Park, a Korean American theologian, argues that the church throughout its history has almost unilaterally focused on “the sinner’s” sin, repentance, and forgiveness when thinking about the problem of human evil. As a result, we Christians have an inadequate understanding of sin and guilt if we fail to include the sufferings of the victims of sin.

Most of the book, however, discusses the pain of the victim by exploring the Asian concept of han. I found this approach hugely helpful in getting rid of my own “I-me-mine” problem. Han, Park writes, is the ineffable experience of deep bitterness and helplessness suffered by victims of various types of wrongdoing, whether it is the han of individuals or of groups, and it may be conscious or unconscious.

Pope Francis in KoreaPark’s discussion of han ranges from that of exploited workers, to holocaust and incest victims, to racial and cultural discrimination, and to the ruling power of capitalism in the developing world. He offers many other illustrations as well, all with the purpose of showing where the resolution or dissolution of han is needed, whether individually or collectively. (He even includes a short discussion about the han of animals and nature, based on Romans 8:19-23).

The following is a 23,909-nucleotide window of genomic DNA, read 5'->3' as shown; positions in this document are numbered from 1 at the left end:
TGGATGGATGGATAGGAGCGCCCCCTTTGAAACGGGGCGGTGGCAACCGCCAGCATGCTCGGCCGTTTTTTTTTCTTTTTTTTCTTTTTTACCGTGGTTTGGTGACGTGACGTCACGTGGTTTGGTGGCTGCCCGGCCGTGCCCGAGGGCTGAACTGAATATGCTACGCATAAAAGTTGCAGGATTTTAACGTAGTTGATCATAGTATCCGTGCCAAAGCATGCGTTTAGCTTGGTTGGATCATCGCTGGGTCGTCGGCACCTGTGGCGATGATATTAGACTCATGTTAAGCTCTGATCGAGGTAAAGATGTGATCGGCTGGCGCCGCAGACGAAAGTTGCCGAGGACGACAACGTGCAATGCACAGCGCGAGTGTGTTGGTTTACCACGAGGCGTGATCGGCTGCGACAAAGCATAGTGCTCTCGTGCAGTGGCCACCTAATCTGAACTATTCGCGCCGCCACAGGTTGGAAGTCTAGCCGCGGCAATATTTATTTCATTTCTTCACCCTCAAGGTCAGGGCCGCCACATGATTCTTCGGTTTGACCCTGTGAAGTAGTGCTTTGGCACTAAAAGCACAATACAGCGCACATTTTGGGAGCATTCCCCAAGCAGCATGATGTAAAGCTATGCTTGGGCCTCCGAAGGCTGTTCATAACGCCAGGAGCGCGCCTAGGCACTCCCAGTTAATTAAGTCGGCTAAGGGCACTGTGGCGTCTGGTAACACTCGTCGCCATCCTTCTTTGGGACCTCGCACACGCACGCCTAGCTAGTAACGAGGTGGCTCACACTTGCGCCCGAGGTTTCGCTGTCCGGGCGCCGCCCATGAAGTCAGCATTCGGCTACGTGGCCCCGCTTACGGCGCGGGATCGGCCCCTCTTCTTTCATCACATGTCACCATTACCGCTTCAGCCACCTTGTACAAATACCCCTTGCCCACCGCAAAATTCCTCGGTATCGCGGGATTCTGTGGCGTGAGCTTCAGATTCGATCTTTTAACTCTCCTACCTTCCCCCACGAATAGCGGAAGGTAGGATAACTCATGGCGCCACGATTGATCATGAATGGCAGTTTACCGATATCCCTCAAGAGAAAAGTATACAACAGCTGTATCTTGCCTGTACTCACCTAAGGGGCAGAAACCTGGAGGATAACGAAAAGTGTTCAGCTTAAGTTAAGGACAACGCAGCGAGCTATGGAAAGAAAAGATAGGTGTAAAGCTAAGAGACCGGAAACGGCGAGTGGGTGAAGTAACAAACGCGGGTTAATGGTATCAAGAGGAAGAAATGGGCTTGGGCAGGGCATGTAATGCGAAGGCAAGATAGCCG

“Han is frozen energy,” Park writes, “that can be unraveled either negatively or positively. If it explodes negatively, the han-ridden person may seek revenge, sometimes killing oppressors. If han implodes negatively, the han-ful person can slip into fatalism that might develop into mental disorders or suicide. If han is unraveled positively, it can be converted into the fuel for transforming the social injustices which cause han in the first place and for building up a new community.”